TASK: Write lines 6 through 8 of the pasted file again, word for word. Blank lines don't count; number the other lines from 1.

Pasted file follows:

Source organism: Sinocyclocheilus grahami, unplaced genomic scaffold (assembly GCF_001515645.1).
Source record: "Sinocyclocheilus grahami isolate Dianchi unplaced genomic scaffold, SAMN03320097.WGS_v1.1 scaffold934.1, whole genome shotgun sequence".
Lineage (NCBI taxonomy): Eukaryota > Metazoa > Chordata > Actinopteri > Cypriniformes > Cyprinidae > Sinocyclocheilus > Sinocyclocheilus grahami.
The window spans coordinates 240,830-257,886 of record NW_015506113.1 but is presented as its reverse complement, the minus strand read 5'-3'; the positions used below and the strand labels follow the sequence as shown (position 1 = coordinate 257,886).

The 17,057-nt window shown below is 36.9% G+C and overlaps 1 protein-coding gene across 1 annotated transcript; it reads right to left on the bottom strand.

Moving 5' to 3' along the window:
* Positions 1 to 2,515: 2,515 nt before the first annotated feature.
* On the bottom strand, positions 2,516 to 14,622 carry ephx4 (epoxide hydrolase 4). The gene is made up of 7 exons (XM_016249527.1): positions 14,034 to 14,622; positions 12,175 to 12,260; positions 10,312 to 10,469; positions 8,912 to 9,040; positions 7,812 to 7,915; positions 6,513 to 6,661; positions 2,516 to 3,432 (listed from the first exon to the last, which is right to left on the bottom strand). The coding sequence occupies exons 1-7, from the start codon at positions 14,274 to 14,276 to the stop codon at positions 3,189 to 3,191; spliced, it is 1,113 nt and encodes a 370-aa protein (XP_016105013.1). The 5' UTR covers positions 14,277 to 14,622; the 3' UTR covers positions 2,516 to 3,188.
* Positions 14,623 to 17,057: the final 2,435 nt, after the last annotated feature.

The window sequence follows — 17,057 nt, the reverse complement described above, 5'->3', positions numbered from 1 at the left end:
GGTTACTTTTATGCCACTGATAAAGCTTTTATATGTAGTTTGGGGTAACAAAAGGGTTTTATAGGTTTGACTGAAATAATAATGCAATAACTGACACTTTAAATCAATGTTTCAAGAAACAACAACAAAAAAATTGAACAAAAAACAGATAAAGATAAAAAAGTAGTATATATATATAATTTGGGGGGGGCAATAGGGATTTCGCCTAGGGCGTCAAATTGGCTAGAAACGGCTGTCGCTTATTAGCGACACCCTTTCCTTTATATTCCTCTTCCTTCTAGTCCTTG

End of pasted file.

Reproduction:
Moving 5' to 3' along the window:
* Positions 1 to 2,515: 2,515 nt before the first annotated feature.
* On the bottom strand, positions 2,516 to 14,622 carry ephx4 (epoxide hydrolase 4). The gene is made up of 7 exons (XM_016249527.1): positions 14,034 to 14,622; positions 12,175 to 12,260; positions 10,312 to 10,469; positions 8,912 to 9,040; positions 7,812 to 7,915; positions 6,513 to 6,661; positions 2,516 to 3,432 (listed from the first exon to the last, which is right to left on the bottom strand). The coding sequence occupies exons 1-7, from the start codon at positions 14,274 to 14,276 to the stop codon at positions 3,189 to 3,191; spliced, it is 1,113 nt and encodes a 370-aa protein (XP_016105013.1). The 5' UTR covers positions 14,277 to 14,622; the 3' UTR covers positions 2,516 to 3,188.